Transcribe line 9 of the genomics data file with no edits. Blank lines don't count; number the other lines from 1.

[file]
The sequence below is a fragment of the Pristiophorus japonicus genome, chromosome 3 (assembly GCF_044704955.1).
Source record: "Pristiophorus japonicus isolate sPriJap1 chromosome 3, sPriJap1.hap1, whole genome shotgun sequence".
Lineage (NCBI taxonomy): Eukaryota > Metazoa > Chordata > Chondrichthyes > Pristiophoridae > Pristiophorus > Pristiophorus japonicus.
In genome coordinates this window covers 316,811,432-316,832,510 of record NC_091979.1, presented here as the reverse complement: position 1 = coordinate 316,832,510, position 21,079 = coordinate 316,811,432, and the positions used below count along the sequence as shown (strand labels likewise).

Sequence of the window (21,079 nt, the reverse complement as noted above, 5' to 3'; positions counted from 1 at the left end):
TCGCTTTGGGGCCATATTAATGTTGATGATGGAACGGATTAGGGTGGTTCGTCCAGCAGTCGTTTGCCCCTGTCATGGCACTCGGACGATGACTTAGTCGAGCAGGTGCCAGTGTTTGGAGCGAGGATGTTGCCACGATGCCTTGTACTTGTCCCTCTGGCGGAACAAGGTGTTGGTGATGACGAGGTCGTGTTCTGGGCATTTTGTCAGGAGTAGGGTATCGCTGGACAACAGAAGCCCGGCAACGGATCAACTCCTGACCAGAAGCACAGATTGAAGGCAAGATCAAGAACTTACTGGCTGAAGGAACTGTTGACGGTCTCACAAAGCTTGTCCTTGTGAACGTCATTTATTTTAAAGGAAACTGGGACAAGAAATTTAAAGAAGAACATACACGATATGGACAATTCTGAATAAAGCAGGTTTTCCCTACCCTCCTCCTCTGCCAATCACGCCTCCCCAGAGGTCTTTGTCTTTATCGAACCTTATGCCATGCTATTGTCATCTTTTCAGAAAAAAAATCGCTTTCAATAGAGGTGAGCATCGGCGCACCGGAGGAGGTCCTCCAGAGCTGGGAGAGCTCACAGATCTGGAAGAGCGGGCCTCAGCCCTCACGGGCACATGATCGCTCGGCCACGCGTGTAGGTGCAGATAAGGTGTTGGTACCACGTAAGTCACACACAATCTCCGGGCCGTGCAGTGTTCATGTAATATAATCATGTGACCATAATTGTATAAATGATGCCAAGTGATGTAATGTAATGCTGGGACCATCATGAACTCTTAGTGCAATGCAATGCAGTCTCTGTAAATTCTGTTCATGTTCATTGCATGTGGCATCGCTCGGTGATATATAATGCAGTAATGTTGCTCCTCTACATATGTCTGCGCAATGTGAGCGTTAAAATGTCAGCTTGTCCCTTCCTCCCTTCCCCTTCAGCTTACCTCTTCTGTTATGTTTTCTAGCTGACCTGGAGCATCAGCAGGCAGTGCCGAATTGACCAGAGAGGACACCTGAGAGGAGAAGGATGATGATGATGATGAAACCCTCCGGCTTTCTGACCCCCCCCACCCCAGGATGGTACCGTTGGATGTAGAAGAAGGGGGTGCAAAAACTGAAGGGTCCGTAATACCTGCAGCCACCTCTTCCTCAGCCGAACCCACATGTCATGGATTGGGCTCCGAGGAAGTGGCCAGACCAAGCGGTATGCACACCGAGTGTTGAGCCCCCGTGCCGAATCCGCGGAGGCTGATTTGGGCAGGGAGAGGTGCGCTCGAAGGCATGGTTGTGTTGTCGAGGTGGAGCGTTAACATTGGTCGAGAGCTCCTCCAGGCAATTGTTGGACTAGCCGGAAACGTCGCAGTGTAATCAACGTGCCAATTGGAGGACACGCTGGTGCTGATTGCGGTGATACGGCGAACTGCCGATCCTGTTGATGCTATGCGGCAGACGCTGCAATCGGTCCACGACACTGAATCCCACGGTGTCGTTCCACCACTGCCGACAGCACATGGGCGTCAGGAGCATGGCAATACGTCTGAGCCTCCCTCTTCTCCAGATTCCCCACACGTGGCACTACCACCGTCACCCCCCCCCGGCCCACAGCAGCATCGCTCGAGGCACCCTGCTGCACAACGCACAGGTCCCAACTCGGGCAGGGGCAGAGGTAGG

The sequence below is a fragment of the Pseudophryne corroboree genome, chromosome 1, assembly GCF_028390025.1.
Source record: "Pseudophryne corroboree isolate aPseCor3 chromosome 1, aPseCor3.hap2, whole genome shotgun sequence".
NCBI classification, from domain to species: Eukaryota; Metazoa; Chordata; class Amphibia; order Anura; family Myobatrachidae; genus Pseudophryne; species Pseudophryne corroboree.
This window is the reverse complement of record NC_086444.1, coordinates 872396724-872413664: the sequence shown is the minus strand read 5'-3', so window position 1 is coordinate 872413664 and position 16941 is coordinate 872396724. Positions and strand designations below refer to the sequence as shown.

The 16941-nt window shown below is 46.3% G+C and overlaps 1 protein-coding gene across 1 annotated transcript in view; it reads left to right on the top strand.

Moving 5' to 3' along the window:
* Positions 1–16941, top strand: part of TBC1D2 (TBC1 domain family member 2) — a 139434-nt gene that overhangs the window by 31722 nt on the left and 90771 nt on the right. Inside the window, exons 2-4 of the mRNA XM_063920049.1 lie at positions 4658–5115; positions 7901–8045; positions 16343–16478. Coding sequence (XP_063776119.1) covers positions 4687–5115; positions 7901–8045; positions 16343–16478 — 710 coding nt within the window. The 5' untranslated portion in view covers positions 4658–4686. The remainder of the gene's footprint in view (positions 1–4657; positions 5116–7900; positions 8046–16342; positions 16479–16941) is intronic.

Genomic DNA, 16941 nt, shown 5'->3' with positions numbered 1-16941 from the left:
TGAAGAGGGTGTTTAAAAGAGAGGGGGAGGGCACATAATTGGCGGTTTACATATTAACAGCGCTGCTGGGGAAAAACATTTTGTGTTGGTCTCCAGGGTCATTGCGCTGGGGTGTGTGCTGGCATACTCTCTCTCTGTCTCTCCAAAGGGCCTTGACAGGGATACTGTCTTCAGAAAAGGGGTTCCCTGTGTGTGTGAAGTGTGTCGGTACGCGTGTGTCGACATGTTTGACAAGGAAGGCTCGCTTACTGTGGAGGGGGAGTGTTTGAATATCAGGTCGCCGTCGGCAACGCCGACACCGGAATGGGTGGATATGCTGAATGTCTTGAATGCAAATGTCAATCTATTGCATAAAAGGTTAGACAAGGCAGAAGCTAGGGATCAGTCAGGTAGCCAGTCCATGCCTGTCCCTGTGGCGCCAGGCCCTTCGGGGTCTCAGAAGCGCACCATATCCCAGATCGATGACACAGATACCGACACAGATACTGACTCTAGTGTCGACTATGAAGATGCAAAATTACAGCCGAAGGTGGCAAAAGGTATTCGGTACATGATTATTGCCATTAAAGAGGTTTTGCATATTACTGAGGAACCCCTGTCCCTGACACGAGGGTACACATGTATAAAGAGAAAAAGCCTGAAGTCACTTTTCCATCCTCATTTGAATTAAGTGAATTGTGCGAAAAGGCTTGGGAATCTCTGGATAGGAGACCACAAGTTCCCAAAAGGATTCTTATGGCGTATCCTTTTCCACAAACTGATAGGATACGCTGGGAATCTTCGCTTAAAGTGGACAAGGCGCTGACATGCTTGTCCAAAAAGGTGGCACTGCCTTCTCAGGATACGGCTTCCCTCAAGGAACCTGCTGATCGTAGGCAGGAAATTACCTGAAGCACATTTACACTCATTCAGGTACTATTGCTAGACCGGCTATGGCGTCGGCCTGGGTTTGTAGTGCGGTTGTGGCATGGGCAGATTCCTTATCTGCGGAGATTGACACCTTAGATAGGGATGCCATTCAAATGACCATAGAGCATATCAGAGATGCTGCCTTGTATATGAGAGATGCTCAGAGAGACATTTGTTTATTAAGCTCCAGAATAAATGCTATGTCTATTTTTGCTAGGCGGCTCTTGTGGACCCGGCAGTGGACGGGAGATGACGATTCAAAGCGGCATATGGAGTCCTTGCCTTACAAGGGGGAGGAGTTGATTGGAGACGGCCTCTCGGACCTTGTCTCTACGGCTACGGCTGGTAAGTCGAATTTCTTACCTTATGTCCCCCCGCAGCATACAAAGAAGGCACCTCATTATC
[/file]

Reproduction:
NCBI classification, from domain to species: Eukaryota; Metazoa; Chordata; class Amphibia; order Anura; family Myobatrachidae; genus Pseudophryne; species Pseudophryne corroboree.